What is the current state of crypto tax reporting?


Despite the rising usage of cryptocurrency, regulations are still quite bare and confusing. Principal to this is crypto tax reporting, which some countries are setting rules for, before even clarifying taxation laws.

This came from a new webinar hosted by Regnology, a software provider of regulatory reporting framework. The panel was chaired by Regnology product manager Eva-Maria Than and was joined by Regnology product advisor Fabio Schiess, eToro head of tax compliance and operations Yitzhak Zahavy and Dune Consultants managing director Jessalyn Dean. Watch the full discussion here.

The panellists discussed the current issues surrounding crypto assets tax reporting and how the industry can turn the challenges into opportunities.

Kicking off the discussion, Eva-Maria Than asked the panel what are the biggest regulations that companies should be aware of in 2023 regarding digital assets and tax reporting.

Dean was the first to respond to this, providing an explanation of how crypto tax differs from crypto tax reporting. The former relates to how a country handles the taxation of digital assets and the latter is simply the mechanism that helps firms ensure they are meeting their tax obligations.

Despite reporting being intrinsically linked to the crypto tax laws, some countries are not making things entirely clear. Dean said, “There are some countries, and this is controversial, that are implementing tax reporting rules before they’ve given clarity on the substantive taxation law. Now, this is not great for the taxpayers to know that their information is being reported without a lot of clarity on how to actually pay the tax.”

Another area that Dean was keen to outline was around which kinds of transactions can be reported on. She stated “We like to distinguish between the holding of crypto and asset balance at a point in time versus income reporting. Maybe the receipt of a one-time payment, versus sales of crypto or digital assets more generally, versus the movements of crypto and digital assets. A movement could be a sale, but it could be a purchase, transfer, an exchange, etc.”

With this backdrop, Dean stated that there are not many definitive tax reporting rules around digital assets, but the rules currently in the market are typically around the income function. For example, if someone receives an airdrop or reward from staking, these are seen as a newly acquired piece of income and could be subject to 1099 rules about this type of reporting. Similarly, there are some domestic legislations around the sale of crypto, but the implementation has been slow, particularly in the US.

Zahavy echoed Dean’s comments about the current regulatory landscape – there is little guidance currently, but it is growing in the next few years. As a major, global investment platform eToro must juggle a multitude of differing requirements. For example, the rules around cryptos differ in Switzerland, Hong Kong, the US, UK, Japan, New Zealand and more. On top of this, eToro offers a large variety of crypto coins, with some of these potentially beholding to varying reporting requirements.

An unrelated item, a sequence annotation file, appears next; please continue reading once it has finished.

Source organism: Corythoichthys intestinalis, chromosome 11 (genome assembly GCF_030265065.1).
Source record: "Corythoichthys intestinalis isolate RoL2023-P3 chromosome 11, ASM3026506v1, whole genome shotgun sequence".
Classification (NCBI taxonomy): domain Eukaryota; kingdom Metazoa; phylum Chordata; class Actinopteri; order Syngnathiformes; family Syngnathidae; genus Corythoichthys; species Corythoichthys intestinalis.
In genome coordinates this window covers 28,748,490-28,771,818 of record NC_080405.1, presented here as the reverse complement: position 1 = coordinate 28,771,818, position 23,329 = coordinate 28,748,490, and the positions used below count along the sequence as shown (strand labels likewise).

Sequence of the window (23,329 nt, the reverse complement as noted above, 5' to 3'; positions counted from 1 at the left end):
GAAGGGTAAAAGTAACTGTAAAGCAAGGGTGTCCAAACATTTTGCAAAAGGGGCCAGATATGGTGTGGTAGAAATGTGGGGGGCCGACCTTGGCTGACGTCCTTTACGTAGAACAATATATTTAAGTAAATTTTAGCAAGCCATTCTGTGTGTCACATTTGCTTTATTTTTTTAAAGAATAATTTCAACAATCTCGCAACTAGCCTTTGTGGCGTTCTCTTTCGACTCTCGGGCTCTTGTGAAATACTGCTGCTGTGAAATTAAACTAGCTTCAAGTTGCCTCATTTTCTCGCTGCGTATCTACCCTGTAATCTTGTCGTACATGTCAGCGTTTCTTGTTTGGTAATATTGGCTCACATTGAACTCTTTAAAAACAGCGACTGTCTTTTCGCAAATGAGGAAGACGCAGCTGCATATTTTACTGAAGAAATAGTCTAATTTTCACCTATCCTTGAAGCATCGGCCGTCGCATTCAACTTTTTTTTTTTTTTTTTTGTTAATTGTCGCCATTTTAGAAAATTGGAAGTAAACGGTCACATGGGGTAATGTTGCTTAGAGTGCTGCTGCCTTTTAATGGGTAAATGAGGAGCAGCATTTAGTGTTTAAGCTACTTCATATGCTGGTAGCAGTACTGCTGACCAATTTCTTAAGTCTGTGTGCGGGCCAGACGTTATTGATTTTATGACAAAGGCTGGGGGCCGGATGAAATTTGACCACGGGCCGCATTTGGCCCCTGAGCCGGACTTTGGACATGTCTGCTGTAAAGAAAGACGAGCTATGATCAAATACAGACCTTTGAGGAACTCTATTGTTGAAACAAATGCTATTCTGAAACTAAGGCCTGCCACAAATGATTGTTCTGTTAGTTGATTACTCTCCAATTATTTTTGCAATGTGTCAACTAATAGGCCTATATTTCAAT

One area that eToro is particularly thinking about is staking. Zahvay said, “Staking is a big issue and how it is viewed by different countries in different jurisdictions as related to if it is income, if it is the reward income, do you have to track the cost basis, the challenges of transferring the coins and maintaining a cost basis.”

The final panellist to comment on the subject of the current crypto tax reporting landscape was Schiess. In a similar vein to the other speakers, Schiess outlined a market where regulations were not as widespread as they could be, but they are increasing in size. He stated that over the past few years more and more countries have outlined how private individuals should be taxed for their crypto assets. Additionally, more countries are issuing guidance on how the sale of crypto should be taxed, related to capital gains, losses and incomes.

An area of crypto tax reporting that is set to grow quite quickly is that around the income aspect, such as staking and airdrops. Schiess believes that while they are currently not well defined, as DeFi adoption rises there will be a need for clarifications, as well as new rules and the adoption of regulations that are used for other asset types. Going even further, Schiess sees some countries making complex and specific rules related exclusively to cryptocurrency.

Schiess added, “I’d like to mention a development we see in Austria. Besides significant changes for 2023, there will no longer be a speculation period, there will be a tax free exchange from one crypto asset currency to another. They will also force crypto exchanges located in Austria to withhold capital gains tax as of 2024 and transfer this money directly to the Tax Office. This, of course, brings a new dimension into the crypto SEC reporting, and it will be interesting to see whether there are other countries to follow this approach.”

To get more insights from the panel, watch the full webinar here.

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